The bloodless coup that ousted Honduran president Manuel Zelaya this past week has been universally condemned by the UN, OAS, EU, major human rights, civil liberties, academic and policy organisations, as well a scores of individual countries throughout the Western Hemisphere and beyond (although I have not found any public record of NZ’s response, which makes me wonder about the Key government’s attitude towards such things). Approval of the coup has been limited to the Zelaya’s opposition in Honduras, Republican bloviators and reactionary chickenhawks such as those that infest the threads at places like DPF’s blog (although DPF himself has speculated on the legitimacy of the Honduran coup, he stopped short of endorsing it). For these intellectually challenged folk, Barack Obama (rather than the US State Department or US government as a whole) has sided with Hugo Chavez and Fidel Castro in defense of another socialist authoritarian and against “freedom” (as if the US stance was the end-all and be-all of regional politics).  Since I am not smoking the type of left handed cigarettes that produce such hallucinations, let me clarify the facts of the case, then offer some thoughts on the subject of coups in general since I have lived through a few and have studied them as part of my professional life. What is clear is this: the coup ended 15 years of peaceful electoral politics in Central America and is only the second in Latin America in the last 25 years (the other was against Hugo Chavez in 2002 and lasted less than a week). Since these were the longest periods in Latin American history free from overt military intrusion in politics, it is a sad event on that score alone. But was the coup justified?

Manuel Zelaya is a populist who was elected by a comfortable margin in 2006. He campaigned on a predictable platform of anti-elite reform (even though he comes from the rural landowning  elite himself), and by all accounts was popular with the majority. But this year, as his constitutionally mandated term office came to its conclusion, he lobbied for a constitutional reform that among other things was believed by many to include unlimited term limits on the presidency (which would allow him to run again). This constitutional jury-rigging proved successful for Chavez in Venezuela, and some thought it was this model that Zeleya was following.

If so, the trouble for Zelaya was that unlike Chavez he did not have a supplicant Congress, compliant judiciary or allied military backing his plan. Instead Congress, the Supreme Court and the military all resisted the move. Although it may be true that these entities are dominated by elite interests and therefore not so much opposed to Zelaya as what he represents, they were, under the existing Honduran constitution, within their rights to resist his pressure to that end. Confronted by that resistance, Zelaya went public with demands for a non-binding referendum on whether a constitutional reform was necessary (the referendum was scheduled for the day after the coup), and in the week before his ouster had marched with several thousand supporters on a military base in order to take possession of balloting papers stored there. That appears to have been the final straw (as a direct challenge to the corporate integrity of the armed forces), and within days a Supreme Court justice signed a writ authorising his arrest by the military on charges of treason and fraud. His arrest and deportation followed hours later.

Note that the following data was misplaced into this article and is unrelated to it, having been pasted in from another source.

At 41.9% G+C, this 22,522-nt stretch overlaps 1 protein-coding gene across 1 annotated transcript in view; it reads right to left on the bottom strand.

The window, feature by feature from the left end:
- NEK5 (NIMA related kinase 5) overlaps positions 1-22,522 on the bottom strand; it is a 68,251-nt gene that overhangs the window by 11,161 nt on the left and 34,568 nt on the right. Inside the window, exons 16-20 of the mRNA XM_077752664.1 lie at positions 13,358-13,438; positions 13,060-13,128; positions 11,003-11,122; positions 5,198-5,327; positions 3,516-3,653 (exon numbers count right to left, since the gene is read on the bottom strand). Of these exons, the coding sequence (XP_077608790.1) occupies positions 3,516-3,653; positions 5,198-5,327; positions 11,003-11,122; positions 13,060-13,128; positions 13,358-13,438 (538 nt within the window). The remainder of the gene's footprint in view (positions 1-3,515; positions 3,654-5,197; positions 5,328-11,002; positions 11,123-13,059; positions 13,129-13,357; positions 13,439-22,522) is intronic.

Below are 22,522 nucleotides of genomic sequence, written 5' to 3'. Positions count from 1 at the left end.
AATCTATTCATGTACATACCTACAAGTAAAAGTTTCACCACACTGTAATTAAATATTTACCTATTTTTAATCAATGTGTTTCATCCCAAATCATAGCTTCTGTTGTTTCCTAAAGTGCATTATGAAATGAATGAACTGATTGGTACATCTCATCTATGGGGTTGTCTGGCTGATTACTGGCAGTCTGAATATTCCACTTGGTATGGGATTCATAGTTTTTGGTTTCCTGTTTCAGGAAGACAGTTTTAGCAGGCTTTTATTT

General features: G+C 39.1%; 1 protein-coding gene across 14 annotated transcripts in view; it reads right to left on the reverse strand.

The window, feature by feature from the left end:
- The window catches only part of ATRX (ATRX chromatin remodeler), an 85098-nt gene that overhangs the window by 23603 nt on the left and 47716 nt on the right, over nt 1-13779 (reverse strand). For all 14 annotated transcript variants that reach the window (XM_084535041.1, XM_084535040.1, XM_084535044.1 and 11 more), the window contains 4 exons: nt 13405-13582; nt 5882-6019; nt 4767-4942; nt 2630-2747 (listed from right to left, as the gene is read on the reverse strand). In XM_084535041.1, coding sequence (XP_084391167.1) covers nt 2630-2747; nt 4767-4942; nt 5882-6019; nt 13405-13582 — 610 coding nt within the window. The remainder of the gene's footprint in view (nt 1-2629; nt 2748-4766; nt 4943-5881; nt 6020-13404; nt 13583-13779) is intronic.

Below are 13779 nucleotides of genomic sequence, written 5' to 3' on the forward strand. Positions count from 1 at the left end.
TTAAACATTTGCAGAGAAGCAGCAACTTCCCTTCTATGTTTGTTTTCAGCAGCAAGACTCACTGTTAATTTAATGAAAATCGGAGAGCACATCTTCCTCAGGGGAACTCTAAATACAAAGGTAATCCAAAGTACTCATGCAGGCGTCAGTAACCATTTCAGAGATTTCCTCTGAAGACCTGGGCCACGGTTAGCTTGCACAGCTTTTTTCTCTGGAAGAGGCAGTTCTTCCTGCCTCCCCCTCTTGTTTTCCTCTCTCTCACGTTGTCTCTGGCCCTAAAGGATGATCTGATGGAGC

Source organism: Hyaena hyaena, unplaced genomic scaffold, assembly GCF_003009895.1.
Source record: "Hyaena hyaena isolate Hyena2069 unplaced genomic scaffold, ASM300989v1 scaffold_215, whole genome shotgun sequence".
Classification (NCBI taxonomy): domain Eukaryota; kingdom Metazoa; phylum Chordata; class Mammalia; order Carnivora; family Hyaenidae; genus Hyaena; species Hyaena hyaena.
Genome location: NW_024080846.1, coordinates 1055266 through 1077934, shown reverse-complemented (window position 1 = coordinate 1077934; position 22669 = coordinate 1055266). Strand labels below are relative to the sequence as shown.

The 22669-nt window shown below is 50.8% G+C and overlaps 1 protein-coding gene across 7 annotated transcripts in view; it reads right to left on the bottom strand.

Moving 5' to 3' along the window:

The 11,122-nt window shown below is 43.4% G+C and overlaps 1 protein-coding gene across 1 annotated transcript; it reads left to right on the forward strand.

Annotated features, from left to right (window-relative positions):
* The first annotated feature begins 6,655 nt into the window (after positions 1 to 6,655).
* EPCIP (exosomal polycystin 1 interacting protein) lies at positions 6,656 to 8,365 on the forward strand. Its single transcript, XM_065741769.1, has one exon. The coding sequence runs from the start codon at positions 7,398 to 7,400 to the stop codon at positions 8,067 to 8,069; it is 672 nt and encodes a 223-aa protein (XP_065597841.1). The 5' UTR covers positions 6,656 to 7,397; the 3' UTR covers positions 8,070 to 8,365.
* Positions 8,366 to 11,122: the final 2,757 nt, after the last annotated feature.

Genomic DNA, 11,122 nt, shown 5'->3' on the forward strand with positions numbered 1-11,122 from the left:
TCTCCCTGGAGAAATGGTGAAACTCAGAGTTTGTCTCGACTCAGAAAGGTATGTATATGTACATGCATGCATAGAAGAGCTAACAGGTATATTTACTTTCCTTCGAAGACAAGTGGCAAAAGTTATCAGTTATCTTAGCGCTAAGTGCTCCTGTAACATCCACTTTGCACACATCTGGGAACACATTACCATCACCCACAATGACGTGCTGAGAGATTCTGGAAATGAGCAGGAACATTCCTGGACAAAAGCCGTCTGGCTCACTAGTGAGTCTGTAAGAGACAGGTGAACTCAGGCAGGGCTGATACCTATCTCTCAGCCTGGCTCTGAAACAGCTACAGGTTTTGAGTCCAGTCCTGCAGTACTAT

Contrary to what conservatives claim, in opposing the coup no country is siding with Castro and Chavez out of ideological affinity. All 34 member nations of the OAS have condemned the coup and refuse to recognise the new government, as has the UN General Assembly (in fact, OAS Secretary General Jose Miguel Insulza accompanied Zelaya to New York in order for the latter to make his case to the General Assembly). Under provisons of the 1991 “defense of democracy” clause inserted into the OAS Charter (resolution 1080, which was supported by the Bush 41 administration and which includes provisions for the establishment of a Unit for the Protection of Democracy in the event democratic stability is threatened in any member state), and the 2001 Interamerican Democratic Charter, a 2/3 majority of the Permanent Council of the OAS can vote to suspend member status to any state in which a democratically government is overthrown by force. Resolution 1080 was used to justify the multinational military intervention in Hait when the democratically elected Leftist government of Jean-Bertrand Aristide was overthrown by the military junta led by general Raul Cedras (which was also the first time in regional history that the US intervened against a pro-US military government in support of an anti-US democratic government). The IADC was invoked against the Venezuelan coup-mongerers in 2002. Hence, rather than evidence of some commie sympathies, US and other opposition to the coup is firmly grounded in international law, regional treaty obligations and multilateral institutions.

The Honduran military points out that it has not assumed power and no one died in the action against Zelaya. Instead, Zelaya’s constitutionally designated successor took his place and the Supreme Court declared the whole process to be legal. Elections scheduled for November will proceed apace. Point noted. We shall call this, then, a “soft” coup (as opposed to the 1973 coup that ousted Salvador Allende in Chile or the 1976 military coup in Argentina).

The problem for the Honduran military is that the action was overkill given the circumstances. Ousting a democratically elected president because he is pushing for a non-binding popular referendum is a bit much when other avenues of recourse, such as his arrest by the police or tax authorities on civil or criminal charges, could have allowed him his day in court and averted the situation now unfolding. Given a range of less drastic options, why would the military make the coup move?